Mullaneys Solicitors

Family Law


The court may grant a decree of divorce if it is satisfied that: the husband and wife have lived apart for four of the previous five years; there is no reasonable prospect of reconciliation; and proper provision has or will be made for the spouse and dependent children. Your solicitor must first consider the alternatives to divorce with you such as the possibility of resolving the difficulties in your marriage, making your own agreement with the help of a mediator, legal separation by way of agreement in writing, or legal separation by way of a court order.


Separation can be considered as an alternative to divorce, or indeed a precursor to a divorce, if the parties have not been married long enough to be eligible for divorce. The principal difference between separation and divorce is that a separation does not entitle the parties to re-marry.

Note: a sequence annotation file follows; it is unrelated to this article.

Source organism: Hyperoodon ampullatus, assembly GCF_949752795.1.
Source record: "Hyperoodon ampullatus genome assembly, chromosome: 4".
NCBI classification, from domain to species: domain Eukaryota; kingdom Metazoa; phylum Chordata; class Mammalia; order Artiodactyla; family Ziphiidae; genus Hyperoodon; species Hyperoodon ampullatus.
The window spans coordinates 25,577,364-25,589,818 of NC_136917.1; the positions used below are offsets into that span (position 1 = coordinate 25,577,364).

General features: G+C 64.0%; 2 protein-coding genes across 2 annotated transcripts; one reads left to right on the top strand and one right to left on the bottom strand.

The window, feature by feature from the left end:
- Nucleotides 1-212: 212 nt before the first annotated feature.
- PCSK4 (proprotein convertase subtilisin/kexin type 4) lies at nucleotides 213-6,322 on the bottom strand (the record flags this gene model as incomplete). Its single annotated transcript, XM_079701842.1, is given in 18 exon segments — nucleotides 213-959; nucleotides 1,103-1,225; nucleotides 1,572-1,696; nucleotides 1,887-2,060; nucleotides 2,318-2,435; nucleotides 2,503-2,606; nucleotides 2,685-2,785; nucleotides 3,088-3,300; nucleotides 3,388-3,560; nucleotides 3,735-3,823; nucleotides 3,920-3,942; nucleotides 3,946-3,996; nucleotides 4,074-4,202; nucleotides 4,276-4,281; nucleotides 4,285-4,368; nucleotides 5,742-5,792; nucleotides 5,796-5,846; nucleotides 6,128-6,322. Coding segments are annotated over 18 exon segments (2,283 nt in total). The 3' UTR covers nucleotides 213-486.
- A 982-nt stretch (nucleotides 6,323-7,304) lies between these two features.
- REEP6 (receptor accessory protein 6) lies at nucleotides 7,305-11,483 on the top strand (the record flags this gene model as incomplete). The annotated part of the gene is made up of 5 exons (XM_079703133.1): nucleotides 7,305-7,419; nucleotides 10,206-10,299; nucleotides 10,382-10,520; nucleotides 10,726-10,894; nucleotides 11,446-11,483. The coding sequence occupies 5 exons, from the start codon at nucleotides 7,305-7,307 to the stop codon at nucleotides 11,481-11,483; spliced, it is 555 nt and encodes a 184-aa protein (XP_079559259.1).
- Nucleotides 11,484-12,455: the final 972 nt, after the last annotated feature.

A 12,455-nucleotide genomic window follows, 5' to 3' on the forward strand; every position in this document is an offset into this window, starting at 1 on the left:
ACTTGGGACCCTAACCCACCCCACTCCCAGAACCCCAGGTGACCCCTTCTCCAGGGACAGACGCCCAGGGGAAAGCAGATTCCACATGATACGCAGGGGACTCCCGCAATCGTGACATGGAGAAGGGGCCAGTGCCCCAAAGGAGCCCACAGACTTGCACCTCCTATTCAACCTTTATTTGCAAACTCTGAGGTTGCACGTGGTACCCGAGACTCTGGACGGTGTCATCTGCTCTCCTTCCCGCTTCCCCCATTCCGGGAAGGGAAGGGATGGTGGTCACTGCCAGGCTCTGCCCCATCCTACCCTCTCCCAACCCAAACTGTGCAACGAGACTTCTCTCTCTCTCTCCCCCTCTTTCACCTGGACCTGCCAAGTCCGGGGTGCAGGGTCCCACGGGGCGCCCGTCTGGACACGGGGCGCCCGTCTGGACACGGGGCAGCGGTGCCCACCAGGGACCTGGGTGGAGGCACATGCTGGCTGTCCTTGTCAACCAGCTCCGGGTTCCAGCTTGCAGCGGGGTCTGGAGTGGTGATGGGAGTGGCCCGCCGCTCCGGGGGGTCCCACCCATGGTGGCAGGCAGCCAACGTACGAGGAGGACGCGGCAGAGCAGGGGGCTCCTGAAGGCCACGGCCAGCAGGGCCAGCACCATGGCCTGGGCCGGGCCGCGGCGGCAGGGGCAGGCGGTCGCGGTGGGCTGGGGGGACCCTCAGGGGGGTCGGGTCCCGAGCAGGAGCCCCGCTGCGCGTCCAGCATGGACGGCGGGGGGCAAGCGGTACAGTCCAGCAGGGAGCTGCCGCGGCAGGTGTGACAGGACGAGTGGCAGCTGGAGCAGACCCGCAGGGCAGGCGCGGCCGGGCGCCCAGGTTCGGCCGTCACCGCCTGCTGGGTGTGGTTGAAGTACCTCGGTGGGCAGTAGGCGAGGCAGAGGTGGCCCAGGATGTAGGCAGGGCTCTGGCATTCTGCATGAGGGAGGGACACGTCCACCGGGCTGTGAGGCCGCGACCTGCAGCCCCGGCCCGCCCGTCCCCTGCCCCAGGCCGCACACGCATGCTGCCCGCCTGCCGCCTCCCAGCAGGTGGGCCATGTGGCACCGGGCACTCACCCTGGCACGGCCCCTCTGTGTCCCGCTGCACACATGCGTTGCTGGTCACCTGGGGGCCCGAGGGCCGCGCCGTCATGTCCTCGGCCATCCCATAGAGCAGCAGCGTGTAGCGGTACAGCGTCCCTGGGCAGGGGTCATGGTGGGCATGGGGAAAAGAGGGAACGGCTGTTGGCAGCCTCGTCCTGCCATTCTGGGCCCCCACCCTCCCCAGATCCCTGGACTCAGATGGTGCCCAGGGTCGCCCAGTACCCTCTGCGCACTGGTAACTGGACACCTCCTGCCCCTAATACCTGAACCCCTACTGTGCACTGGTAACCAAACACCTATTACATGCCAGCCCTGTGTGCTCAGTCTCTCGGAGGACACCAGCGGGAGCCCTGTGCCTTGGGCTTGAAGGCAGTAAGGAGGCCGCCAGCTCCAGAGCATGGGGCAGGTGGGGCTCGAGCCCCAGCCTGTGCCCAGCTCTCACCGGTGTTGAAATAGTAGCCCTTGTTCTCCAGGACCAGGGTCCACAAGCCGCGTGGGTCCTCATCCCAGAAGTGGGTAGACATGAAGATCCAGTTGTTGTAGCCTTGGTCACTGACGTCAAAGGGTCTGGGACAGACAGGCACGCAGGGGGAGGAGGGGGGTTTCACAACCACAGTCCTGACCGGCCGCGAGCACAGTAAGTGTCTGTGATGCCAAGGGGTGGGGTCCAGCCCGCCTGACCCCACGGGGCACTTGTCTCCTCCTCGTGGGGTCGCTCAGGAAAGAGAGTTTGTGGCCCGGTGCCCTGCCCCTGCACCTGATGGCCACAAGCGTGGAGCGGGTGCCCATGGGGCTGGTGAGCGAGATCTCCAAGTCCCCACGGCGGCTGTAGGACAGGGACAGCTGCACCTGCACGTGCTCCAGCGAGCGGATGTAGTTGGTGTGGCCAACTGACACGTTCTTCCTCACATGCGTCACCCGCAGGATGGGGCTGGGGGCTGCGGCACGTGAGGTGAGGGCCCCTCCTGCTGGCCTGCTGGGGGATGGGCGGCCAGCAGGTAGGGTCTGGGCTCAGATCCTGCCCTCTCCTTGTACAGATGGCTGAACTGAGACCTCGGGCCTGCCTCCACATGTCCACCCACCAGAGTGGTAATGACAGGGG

In Ireland there are three different ways in getting a separation:

Mediated agreement – The mediation process offered free by the Family Mediation Service assists separating couples with resolving disputes in relation to children, financial support and other issues.

Separation Agreement/ Deed of Separation – A Deed of Separation is a legal written contract that has been negotiated between the two spouses which sets out their future rights and duties to each other. The document is signed by both spouses and witnessed once both parties have agreed to all the terms.

Judicial separation – A Judicial separation can be granted by court where the spouses fail to agree the terms of a Separation Agreement. However there are grounds under which at least one must apply